Caught in the Net: Art-rockers delve into electronica


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The Independent Culture

In early March I wrote about the Australian art-rock trio Liars who offered up a few hints as to what was in store for their June-due album, in the form of a short montage video posted on their blog,

Now come further details on their sixth LP and a brand new single. The record, released on 4 June, comes with the palindromic title WIXIW – apparently you pronounce it "wish you", for some reason. Leading off proceedings is the single "No 1 Against The Rush", which they shared at facebook. com/LiarsOfficial – you can listen by hitting the "like" button. As the previous preview video had hinted, the ever-experimenting band have taken a new electronic-driven direction for this intriguing new single, with synths, organs and bleeps leading the way.

Jai Paul's eagerly awaited return

There has been a lot expected of Jai Paul since his glorious song "BTSTU" got widespread attention in 2010 – culminating with a place on the BBC Sound of 2011 longlist and a coveted record deal with XL. But, perhaps wisely, the north-west London singer/producer hasn't been in a rush to capitalise on the attention. Only now are we getting new rumblings of music: last week, XL put a new track from Jai Paul on SoundCloud– – the first since "BTSTU". Billed only as a demo, the track, "Jasmine", still sounds pretty well formed, with dubstep inflections meshing nicely with Jai Paul's falsetto vocals, handclap samples and synths. Two years on the enormous potential remains – here's hoping for more music.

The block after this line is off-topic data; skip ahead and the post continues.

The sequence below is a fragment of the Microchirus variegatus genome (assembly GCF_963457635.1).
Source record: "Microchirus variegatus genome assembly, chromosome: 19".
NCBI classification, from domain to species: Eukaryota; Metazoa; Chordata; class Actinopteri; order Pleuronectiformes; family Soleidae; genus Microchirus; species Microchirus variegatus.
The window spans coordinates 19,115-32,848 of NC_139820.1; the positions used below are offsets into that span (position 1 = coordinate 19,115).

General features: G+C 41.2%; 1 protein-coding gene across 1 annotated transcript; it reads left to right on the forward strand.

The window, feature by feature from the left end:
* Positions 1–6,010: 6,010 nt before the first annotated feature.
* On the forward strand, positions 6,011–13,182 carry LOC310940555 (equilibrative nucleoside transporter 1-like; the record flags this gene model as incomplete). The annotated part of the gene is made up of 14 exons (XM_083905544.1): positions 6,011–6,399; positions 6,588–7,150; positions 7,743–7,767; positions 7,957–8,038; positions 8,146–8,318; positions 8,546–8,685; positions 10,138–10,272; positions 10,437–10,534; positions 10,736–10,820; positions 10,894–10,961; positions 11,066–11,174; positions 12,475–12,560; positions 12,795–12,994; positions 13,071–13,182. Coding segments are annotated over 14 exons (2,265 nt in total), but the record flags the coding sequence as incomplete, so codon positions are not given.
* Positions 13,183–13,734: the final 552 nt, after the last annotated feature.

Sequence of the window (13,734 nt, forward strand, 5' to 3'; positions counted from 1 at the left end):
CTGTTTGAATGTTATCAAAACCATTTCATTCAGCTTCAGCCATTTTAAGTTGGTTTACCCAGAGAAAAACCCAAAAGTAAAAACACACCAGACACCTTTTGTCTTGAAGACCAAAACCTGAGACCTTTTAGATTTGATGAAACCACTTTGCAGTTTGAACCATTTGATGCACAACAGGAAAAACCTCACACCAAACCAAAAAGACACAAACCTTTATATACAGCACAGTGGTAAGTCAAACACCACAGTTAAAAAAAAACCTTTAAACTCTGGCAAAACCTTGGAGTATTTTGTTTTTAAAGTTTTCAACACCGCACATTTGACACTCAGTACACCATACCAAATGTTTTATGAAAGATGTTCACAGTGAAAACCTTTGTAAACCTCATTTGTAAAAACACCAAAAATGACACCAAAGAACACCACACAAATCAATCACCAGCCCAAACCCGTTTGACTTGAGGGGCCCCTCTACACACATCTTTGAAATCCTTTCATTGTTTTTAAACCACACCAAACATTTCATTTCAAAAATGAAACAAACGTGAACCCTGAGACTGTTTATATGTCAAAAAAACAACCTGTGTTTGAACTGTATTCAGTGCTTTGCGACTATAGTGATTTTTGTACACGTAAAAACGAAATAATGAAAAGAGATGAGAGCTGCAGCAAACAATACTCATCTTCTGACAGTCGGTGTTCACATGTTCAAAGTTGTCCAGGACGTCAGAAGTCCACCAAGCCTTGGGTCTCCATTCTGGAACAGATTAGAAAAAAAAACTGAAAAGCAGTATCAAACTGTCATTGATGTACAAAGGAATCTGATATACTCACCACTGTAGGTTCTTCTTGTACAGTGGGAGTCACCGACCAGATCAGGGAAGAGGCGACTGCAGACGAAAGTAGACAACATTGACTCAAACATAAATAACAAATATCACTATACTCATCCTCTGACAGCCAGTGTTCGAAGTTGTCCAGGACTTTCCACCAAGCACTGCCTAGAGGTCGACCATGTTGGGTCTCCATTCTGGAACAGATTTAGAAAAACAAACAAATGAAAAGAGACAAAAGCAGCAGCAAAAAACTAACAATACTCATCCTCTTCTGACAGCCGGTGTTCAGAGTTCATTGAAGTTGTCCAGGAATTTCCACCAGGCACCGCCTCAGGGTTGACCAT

Peaking Lights' devilish new album

The album 936 by LA wife and husband duo Peaking Lights was one of the best of 2011; a brilliant experimental mix of dub, pop, electronica, disco and krautrock (and a few other things, to boot). I'm pleased to see that Indra Dunis and Aaron Coyes are returning already with a new album, their third full-length release, on 19 June. To whet our appetite for the new LP, Lucifer, the pair are putting together a series of mixtapes, appearing sporadically from now at

The weird world of David Lynch

One of the distinct benefits of David Lynch's odd-ball debut album, Crazy Clown Time, released late last year, was that at some point the celebrated film-maker was likely to direct a video for one of the songs. And so, this week it came, with a Lynch-helmed promo for the title track – it premiered on With some typical Lynchian flourishes, it relays the tale of a debauched/ terrifying looking late night garden party – and transfers Lynch's creepily cooed vocals into live action. "Molly had her rip shirt; Suzy, she ripped her shirt off completely..." begin the lyrics, and it goes from there.